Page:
Apple will never make a cheap iPhone, chief executive Tim Cook said in an interview just before his company unveiled a new lower-cost iPhone.
"We’re not in the junk business," Cook told Bloomberg Businessweek's Sam Grobart in an interview published Thursday. "I’m not going to lose sleep over that other market, because it’s just not who we are. "
Though some are calling the iPhone 5c, the iPhone Apple released on pre-order this week, "cheap," it's really more just a less expensive version of the popular smartphone. The 5C costs $100 less than the 5S -- $549 compared to $649, without subsidies in America.
"We never had an objective to sell a low-cost phone,” Cook told Businessweek. “Our primary objective is to sell a great phone and provide a great experience, and we figured out a way to do it at a lower cost.”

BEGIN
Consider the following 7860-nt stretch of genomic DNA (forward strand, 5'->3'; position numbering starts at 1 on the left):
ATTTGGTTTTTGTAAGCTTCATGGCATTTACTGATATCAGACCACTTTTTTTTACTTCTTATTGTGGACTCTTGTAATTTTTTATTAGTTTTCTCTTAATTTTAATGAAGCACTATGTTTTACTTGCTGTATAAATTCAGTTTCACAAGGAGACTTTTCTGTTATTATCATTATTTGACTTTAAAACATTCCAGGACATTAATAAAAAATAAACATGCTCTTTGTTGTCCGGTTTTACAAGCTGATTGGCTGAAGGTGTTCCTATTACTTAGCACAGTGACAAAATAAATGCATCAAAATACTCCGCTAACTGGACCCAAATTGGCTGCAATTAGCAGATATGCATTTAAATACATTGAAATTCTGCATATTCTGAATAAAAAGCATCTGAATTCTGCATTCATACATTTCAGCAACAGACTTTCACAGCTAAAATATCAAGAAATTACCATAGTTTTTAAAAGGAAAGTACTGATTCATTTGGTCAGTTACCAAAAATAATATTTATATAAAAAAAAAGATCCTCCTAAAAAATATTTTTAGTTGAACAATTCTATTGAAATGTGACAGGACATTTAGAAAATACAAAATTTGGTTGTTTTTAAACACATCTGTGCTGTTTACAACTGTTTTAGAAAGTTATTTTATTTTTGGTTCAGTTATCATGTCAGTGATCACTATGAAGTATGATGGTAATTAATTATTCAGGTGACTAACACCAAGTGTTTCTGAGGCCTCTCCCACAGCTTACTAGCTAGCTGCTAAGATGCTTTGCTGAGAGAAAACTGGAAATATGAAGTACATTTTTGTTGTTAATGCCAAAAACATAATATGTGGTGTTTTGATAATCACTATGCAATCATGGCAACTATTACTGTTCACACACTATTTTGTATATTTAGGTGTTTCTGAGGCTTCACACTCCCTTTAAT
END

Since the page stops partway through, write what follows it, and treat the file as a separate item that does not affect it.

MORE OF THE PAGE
In the months leading up to the announcement of the 5C and its high-end sister phone the 5S, rumors swirled that Apple would put out a lower-cost phone to appeal to buyers in emerging markets priced out of iPhones, who turn to cheaper Android devices. Recently, Apple fell behind Samsung in global Internet usage on smartphones.
After the unveil, many were left wondering what Apple was doing with it's not-so-cheap, cheap phone, which still will likely be too high-priced for those markets.
The mystery will be closer to solved when the phone goes on sale Friday.